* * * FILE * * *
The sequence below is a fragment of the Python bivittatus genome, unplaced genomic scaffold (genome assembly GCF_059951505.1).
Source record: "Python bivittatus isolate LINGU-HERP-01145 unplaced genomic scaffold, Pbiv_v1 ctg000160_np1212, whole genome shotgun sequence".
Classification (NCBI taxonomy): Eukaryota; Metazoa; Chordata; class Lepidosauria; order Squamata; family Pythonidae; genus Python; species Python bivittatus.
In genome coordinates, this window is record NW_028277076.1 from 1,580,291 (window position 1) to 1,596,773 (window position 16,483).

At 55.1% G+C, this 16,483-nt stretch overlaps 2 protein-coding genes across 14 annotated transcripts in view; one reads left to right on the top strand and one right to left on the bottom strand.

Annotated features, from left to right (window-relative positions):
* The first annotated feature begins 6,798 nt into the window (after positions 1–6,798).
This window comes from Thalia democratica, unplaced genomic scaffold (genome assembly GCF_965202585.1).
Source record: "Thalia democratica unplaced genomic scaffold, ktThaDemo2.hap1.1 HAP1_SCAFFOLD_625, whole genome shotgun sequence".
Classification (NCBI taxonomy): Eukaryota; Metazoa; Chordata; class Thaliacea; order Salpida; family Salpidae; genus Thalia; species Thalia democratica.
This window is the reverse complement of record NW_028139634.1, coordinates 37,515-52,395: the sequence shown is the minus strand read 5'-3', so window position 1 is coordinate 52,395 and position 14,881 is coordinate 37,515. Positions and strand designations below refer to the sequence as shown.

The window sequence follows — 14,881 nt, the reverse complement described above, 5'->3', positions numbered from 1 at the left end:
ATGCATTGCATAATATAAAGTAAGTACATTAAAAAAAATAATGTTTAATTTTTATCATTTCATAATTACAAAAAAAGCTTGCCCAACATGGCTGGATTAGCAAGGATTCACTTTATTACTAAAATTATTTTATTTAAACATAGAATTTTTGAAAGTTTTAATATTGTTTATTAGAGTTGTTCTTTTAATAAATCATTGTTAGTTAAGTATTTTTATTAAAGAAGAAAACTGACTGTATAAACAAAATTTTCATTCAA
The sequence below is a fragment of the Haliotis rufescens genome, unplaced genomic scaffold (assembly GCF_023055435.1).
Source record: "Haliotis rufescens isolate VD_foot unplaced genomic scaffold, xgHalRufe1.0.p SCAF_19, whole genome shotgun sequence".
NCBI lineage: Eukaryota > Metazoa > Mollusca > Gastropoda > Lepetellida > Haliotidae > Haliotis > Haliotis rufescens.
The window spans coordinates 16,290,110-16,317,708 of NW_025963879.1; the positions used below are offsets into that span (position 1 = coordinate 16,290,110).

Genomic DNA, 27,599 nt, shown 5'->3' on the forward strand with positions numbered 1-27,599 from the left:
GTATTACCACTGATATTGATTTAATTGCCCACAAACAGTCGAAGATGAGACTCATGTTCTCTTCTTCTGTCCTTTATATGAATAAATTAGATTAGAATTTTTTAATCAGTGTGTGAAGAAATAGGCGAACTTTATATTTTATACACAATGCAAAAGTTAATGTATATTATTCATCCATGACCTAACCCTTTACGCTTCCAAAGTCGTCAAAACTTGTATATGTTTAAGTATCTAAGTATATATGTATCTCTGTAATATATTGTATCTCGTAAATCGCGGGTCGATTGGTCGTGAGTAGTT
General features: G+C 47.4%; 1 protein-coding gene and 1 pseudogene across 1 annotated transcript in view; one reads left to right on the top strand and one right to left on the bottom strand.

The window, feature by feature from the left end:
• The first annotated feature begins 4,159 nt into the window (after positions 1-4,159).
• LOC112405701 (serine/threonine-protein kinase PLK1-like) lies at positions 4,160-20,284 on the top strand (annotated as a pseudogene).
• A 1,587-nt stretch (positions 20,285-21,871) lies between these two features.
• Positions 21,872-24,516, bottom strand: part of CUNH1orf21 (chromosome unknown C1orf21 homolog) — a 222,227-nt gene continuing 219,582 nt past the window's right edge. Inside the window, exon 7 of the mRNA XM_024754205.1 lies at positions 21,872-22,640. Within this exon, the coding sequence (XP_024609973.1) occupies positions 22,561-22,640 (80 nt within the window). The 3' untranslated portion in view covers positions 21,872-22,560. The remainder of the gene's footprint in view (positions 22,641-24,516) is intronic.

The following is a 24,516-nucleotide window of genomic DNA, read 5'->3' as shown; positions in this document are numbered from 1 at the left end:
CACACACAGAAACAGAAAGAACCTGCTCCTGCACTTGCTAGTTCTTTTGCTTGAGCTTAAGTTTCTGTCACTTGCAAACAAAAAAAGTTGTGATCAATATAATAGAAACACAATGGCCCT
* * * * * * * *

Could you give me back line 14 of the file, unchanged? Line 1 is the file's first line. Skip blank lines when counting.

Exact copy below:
The sequence below is a fragment of the Haliotis rufescens genome, unplaced genomic scaffold (assembly GCF_023055435.1).